As a final example he talks about Francis Galton, a rather strange but brilliant man who came up with the idea of “regression to the mean”. This is the fact that if you pick things when they are on a high for some reason, just by chance they are likely to come down. He uses the example of the supposed jinx of Sports Illustrated, which is the idea that after anyone appears on the cover of Sports Illustrated magazine, inevitably their career seems to suffer a terrible blow. He points out that this is really regression to the mean. The fact that you are on the cover means that you have had a run of good luck, but luck doesn’t last and eventually things average out.

Your next book, Stephen Senn’s Dicing with Death, has been described by reviewers as very entertaining and funny – which is not something you would normally expect from a book on statistics.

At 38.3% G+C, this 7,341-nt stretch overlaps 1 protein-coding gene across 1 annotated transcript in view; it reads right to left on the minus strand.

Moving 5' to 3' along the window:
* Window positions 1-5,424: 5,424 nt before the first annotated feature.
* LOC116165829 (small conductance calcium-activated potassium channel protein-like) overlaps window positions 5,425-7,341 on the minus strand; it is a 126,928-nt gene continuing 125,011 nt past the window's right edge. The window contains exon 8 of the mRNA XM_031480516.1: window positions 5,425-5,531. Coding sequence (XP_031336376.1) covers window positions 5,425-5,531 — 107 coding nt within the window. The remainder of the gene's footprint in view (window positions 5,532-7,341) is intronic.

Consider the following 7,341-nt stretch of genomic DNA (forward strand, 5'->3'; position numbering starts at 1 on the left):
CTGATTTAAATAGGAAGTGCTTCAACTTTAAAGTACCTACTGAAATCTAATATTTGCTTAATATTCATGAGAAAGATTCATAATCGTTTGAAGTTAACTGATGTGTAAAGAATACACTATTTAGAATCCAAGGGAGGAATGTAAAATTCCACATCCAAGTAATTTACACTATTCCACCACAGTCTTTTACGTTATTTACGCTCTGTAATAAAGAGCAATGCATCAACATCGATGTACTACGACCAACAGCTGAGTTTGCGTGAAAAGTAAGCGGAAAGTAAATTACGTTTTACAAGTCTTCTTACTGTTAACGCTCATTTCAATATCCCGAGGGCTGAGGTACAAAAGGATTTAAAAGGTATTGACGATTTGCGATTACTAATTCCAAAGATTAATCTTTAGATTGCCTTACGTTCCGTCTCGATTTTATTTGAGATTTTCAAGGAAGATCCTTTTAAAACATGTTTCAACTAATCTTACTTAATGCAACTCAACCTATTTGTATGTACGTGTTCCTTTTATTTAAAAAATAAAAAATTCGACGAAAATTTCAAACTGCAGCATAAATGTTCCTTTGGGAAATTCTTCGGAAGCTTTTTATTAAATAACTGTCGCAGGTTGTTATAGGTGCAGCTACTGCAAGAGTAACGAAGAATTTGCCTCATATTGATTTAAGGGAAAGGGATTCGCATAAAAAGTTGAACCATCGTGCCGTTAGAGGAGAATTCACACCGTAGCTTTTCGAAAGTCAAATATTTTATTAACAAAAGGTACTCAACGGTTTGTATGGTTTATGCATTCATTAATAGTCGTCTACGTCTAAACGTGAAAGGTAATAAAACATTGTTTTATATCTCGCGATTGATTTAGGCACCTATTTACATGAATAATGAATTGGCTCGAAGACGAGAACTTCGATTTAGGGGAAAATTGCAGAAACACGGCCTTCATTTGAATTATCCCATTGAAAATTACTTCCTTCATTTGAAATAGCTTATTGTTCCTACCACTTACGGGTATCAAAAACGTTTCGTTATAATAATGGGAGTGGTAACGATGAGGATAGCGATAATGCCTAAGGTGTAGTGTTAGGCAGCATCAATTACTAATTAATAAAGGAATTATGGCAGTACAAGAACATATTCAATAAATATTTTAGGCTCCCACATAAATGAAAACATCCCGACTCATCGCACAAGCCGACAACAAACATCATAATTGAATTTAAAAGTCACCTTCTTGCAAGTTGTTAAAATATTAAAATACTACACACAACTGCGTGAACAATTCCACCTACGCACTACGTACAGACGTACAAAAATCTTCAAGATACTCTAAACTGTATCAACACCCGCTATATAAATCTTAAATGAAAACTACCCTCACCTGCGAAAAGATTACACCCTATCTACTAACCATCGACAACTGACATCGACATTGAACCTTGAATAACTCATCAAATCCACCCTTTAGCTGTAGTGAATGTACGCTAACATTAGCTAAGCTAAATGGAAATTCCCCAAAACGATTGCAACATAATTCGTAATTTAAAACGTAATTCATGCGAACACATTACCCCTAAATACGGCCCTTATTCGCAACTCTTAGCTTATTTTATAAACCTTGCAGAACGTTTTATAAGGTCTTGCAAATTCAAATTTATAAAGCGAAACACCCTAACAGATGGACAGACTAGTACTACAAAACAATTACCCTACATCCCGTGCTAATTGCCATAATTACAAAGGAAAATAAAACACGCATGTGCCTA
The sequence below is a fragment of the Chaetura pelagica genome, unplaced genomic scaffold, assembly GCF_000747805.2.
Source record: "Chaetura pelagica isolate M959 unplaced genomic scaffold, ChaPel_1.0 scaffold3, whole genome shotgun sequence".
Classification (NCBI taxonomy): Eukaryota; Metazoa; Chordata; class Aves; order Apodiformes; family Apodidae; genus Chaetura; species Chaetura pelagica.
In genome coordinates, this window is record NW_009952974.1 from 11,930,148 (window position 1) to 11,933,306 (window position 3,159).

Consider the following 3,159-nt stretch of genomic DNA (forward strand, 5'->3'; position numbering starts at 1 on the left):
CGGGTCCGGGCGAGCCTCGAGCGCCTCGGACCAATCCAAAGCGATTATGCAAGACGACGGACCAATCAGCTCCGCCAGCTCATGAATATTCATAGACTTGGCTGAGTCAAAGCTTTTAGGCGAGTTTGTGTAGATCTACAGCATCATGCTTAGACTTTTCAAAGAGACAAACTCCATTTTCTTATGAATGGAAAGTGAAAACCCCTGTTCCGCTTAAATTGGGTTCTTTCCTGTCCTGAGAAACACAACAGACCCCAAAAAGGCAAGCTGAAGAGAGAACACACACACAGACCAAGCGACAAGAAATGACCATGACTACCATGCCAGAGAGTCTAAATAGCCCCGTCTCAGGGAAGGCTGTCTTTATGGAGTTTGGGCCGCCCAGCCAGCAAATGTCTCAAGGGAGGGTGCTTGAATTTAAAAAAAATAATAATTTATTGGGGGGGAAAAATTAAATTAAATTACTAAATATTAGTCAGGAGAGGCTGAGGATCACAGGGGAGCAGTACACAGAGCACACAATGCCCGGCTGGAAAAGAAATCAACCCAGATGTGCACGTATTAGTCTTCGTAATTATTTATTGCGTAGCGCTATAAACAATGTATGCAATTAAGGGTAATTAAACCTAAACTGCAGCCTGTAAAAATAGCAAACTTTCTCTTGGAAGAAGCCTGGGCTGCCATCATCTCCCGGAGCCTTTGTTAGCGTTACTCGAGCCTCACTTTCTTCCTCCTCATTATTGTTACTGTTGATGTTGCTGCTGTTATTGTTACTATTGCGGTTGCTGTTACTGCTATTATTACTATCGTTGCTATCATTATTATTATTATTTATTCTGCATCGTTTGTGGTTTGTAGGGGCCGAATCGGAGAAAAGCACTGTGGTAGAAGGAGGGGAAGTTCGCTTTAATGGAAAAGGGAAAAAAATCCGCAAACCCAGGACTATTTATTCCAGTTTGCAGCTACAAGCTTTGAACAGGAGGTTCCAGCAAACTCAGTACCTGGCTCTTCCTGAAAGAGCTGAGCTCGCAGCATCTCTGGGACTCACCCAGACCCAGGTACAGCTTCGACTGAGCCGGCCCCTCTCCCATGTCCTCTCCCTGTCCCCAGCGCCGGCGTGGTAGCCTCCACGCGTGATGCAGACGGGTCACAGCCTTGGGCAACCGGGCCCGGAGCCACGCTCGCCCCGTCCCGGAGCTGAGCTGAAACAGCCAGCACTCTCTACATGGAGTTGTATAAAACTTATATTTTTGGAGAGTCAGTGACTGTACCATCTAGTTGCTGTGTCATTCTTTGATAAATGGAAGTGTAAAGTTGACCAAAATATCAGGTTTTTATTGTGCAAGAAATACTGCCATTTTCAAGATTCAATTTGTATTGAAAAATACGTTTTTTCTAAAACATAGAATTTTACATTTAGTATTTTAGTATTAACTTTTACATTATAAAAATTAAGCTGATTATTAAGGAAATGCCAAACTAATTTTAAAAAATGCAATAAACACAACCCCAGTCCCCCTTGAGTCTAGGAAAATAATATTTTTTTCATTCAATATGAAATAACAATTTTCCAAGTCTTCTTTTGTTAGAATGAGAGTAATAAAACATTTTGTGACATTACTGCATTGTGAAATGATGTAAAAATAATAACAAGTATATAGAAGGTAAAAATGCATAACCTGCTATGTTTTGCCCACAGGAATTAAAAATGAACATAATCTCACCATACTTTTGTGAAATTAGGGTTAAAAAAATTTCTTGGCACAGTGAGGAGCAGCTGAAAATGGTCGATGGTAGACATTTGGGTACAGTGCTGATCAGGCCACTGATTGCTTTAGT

I know Stephen, and he is full of very entertaining jokes and rude remarks about people. This book is somewhat similar to The Drunkard’s Walk in that it covers the history of probability. But since Stephen’s background is in medical statistics, he looks at clinical trials and other medical studies.

He is particularly interested in different ideas on statistical inference. It is not generally known that within the statistical world, for decades if not centuries, there have been arguments about different ways of thinking about inferences. This is the way that you draw conclusions from data about the underlying states of the world. Some of these arguments involve quite deep philosophical issues. For example, “What is probability?” Stephen Senn covers the different schools of statistical inference, including the so-called Bayesian inference, of which I am an enthusiast, as well as that based on [Ronald] Fisher, [Jerzy] Neyman and [Karl] Pearson.